The discovery of Bitcoin has changed the trajectory of monetary thought. And while Bitcoin is already here, the implications of its emergence are not very widely understood other than by a relatively small but constantly growing number of people worldwide. With BlackRock, the largest asset manager in the world, announcing that it will launch a private bitcoin trust for its clients, huge signals are being sent that crypto is becoming legitimate.
Central bankers and other monetary authorities are paying close attention to Bitcoin, as is made evident by the zeal to research and issue their alternatives called central bank digital currencies (CBDCs). Currently, governments and central banks are arguing that CBDCs are not meant to replace traditional notes and coins but are used to complement the existing alternatives and make things more "efficient," as CBDCs argue to be the same as physical cash but in a digital format. Central banks worldwide want to issue digital cash to supercharge their service offering and ultimately have even more power over the financial system.
CBDCs will eventually be introduced – in one form or another – during our lifetime as a complementary monetary good, but they will ultimately drive cash out by necessity. That is the only way to see it, as cash payments have considerable costs, and circulating notes limit the extent of the currently normalized unconventional monetary experiments (NIRP, ZIRP, etc.). However, CBDCs will introduce a new level of fogginess into the economic architecture as people will not hold fiat banknotes anymore but are ultimately subject to the whims of unelected bureaucrats. Virtually any participant in the CBDC architecture can be canceled anytime just by pressing a button on a computer.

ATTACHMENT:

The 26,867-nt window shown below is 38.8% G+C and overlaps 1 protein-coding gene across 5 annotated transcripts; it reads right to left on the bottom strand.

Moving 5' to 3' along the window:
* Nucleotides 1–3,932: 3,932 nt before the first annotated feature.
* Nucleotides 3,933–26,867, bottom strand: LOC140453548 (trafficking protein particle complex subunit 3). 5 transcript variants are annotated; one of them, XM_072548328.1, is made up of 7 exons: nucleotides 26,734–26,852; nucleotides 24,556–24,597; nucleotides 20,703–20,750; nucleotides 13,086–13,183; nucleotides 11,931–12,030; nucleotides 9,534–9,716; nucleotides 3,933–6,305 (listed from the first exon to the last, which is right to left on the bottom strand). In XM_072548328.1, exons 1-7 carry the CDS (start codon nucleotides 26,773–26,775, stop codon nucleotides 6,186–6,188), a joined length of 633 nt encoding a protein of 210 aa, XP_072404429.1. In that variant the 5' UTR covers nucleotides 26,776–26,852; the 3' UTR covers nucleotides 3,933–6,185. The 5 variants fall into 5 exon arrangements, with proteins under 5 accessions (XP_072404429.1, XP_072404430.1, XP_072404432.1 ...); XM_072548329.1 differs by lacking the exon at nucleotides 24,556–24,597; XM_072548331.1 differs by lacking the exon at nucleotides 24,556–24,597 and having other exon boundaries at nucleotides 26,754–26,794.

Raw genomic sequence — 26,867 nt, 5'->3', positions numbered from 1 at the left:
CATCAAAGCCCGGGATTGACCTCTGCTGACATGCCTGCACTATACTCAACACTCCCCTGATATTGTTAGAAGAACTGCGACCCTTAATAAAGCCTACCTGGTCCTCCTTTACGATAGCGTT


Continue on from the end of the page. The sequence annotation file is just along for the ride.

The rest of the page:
While Bitcoin is not perfect, it is a different species compared to CBDCs. Whether you think Bitcoin is valuable or not, you have to admit that it’s something we humans have not encountered before. As Ralph Merkle pointed out in 2016, “Bitcoin is the first example of a new form of life.” Bitcoin is an open-source value transmission protocol, while CBDC is just the latest form of the so-called fiat standard. Professors Peter Bofinger and Thomas Haas argued last February that the current CBDC designs are not delivering the benefits they are claimed to deliver. Privately issued stablecoins could be considered more lucrative than digital cash issued by central banks.
Advocates of CBDCs need to develop better arguments and find evidence to show, for example, how CBDCs will boost financial inclusion or bank the "unbanked" at scale. While financial inclusion might turn out to be the strongest argument in favor of CBDCs, there is a massive downside in terms of financial transparency, censorship, privacy, centralization, autonomy, and other fundamental rights in introducing CBDCs. At the moment, it’s hard to see sustainable benefits that would outweigh the enormous cons of introducing retail CBDCs.
CBDC as a form of bank reserves is not so controversial as retail CBDC, but from the global point of view, different countries and jurisdictions will choose very different approaches towards CBDCs, stablecoins, and crypto, and this all will affect the wellbeing and the future of the populace at large. As professors, Stephen Cecchetti and Kim Schoenholtz argued in an op-ed published last year by Vox.EU, "The most important innovations do not require universal [retail] CBDC and its inherent risks."
On the other hand, Bitcoin is already making the world a better place for our generation and an infinite number of generations to come. The most crucial fact about Bitcoin is that nobody has ultimate control or authority over it, but this is not the case in CBDCs. Bitcoin is freedom.